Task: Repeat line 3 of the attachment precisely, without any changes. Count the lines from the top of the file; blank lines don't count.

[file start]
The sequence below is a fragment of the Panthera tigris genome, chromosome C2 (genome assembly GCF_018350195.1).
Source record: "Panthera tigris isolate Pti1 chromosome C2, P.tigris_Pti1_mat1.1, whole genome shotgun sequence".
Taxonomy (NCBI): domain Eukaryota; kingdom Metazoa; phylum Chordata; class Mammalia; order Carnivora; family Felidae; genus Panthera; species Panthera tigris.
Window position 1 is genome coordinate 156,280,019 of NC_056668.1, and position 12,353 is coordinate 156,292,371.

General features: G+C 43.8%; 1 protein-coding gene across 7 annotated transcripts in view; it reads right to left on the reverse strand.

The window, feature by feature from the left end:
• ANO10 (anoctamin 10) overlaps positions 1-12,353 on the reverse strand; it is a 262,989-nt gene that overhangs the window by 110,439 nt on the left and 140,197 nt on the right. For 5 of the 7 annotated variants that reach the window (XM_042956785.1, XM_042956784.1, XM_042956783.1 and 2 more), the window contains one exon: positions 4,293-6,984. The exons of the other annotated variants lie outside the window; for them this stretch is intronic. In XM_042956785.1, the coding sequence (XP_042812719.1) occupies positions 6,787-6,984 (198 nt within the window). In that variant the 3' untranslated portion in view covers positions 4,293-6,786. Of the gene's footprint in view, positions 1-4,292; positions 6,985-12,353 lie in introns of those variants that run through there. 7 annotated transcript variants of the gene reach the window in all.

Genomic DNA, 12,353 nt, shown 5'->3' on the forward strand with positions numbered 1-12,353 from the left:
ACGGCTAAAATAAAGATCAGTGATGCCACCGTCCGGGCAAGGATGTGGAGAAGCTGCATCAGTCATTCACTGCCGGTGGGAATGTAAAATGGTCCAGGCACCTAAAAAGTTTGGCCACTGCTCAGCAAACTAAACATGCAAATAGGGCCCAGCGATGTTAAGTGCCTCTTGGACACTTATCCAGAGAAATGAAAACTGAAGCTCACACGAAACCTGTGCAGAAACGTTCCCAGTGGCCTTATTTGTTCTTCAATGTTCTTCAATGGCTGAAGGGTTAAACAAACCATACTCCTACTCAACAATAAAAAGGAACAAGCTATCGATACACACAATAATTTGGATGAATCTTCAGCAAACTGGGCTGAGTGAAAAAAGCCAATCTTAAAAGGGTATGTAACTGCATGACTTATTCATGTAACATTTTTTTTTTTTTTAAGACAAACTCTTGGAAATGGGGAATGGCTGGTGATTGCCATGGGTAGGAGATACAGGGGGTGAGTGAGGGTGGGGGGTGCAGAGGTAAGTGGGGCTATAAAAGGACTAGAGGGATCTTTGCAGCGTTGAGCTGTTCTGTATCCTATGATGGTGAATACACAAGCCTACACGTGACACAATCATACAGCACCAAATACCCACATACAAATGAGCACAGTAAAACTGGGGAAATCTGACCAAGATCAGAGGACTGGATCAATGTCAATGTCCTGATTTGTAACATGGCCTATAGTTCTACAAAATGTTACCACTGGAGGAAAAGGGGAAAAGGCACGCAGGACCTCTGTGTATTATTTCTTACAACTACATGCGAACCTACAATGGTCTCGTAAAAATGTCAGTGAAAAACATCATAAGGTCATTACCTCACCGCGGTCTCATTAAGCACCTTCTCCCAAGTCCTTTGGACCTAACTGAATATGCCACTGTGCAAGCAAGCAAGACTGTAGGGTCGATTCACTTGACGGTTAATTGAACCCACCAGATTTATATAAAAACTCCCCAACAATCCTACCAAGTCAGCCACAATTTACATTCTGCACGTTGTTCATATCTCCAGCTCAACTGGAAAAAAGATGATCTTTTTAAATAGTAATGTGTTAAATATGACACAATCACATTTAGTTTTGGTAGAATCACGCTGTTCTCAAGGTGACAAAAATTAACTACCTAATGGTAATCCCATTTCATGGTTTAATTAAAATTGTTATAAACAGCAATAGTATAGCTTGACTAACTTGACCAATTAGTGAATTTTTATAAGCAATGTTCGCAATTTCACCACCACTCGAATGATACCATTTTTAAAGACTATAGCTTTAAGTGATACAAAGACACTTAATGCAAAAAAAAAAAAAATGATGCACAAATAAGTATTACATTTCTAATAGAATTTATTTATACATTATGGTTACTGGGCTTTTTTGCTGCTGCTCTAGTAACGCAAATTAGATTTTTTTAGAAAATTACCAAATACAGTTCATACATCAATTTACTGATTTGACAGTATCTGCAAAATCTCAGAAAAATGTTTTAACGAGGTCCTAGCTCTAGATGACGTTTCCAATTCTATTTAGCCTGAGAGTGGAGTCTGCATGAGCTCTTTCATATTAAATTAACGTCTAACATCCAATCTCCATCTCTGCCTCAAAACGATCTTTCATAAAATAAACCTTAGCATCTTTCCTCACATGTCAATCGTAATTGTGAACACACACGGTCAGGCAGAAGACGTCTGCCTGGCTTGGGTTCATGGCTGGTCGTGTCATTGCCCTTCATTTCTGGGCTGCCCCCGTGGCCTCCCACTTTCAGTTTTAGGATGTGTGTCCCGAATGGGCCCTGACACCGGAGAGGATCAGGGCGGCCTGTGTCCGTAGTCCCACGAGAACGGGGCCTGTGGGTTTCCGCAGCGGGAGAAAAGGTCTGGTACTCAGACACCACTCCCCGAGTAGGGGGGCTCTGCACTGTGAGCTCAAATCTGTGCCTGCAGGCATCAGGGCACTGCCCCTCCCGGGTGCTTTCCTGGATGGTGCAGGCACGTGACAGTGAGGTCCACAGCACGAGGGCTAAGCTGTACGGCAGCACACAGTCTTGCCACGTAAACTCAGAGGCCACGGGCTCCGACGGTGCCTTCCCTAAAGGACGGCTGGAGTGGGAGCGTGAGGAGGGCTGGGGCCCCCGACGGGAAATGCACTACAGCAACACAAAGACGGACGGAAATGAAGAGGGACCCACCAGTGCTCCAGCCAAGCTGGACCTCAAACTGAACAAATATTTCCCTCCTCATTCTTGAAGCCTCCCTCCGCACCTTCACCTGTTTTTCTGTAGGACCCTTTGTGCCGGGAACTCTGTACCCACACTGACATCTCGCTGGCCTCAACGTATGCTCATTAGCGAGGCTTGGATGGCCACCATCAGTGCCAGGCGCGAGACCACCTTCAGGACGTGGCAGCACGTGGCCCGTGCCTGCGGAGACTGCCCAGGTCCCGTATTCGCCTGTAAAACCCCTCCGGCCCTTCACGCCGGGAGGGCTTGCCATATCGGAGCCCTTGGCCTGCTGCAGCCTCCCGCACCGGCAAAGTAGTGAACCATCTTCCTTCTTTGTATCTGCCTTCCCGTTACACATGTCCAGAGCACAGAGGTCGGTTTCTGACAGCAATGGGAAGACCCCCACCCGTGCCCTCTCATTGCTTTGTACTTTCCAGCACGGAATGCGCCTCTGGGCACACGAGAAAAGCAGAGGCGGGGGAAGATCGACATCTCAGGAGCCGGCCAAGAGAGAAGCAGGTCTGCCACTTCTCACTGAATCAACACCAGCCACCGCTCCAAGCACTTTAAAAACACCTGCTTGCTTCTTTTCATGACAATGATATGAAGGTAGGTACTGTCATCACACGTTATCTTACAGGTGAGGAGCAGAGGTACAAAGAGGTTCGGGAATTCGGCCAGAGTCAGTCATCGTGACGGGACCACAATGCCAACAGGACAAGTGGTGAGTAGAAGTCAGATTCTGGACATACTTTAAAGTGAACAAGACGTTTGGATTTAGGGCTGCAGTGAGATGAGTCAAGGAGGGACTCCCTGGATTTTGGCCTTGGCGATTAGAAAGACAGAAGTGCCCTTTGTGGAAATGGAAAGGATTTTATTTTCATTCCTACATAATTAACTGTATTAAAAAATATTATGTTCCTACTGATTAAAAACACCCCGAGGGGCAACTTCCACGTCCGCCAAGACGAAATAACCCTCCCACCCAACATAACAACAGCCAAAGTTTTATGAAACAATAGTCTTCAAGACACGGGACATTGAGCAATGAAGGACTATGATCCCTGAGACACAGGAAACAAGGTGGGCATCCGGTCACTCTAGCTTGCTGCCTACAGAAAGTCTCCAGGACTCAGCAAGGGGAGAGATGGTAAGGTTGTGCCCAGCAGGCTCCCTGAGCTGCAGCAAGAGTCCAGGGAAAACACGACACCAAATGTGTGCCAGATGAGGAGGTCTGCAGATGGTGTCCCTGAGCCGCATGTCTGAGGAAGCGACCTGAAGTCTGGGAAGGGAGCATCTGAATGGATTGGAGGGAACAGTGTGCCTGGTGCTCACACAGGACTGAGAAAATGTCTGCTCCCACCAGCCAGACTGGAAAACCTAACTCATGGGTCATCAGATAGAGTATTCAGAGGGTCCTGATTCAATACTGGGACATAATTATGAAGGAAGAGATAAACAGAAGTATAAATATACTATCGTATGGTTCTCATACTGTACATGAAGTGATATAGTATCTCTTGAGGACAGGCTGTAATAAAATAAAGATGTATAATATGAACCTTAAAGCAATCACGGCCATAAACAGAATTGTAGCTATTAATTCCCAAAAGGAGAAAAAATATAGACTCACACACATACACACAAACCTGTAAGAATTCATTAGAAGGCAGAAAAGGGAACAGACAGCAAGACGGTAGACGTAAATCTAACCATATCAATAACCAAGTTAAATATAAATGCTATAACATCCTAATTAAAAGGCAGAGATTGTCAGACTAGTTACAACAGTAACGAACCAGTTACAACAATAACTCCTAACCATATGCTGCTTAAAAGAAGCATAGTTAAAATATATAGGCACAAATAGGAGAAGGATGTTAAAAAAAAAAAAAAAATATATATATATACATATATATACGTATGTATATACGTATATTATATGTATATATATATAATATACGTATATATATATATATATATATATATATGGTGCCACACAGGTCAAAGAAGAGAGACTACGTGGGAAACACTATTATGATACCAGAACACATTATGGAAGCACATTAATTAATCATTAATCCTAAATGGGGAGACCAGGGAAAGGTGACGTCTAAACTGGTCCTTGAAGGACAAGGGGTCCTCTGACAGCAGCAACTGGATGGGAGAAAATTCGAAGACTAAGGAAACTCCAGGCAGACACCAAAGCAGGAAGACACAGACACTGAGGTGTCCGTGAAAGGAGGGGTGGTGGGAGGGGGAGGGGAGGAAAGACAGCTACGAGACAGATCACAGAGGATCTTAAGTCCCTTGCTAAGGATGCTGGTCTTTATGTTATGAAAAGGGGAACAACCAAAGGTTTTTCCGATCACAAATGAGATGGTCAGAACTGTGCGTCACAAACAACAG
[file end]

Taxonomy (NCBI): domain Eukaryota; kingdom Metazoa; phylum Chordata; class Mammalia; order Carnivora; family Felidae; genus Panthera; species Panthera tigris.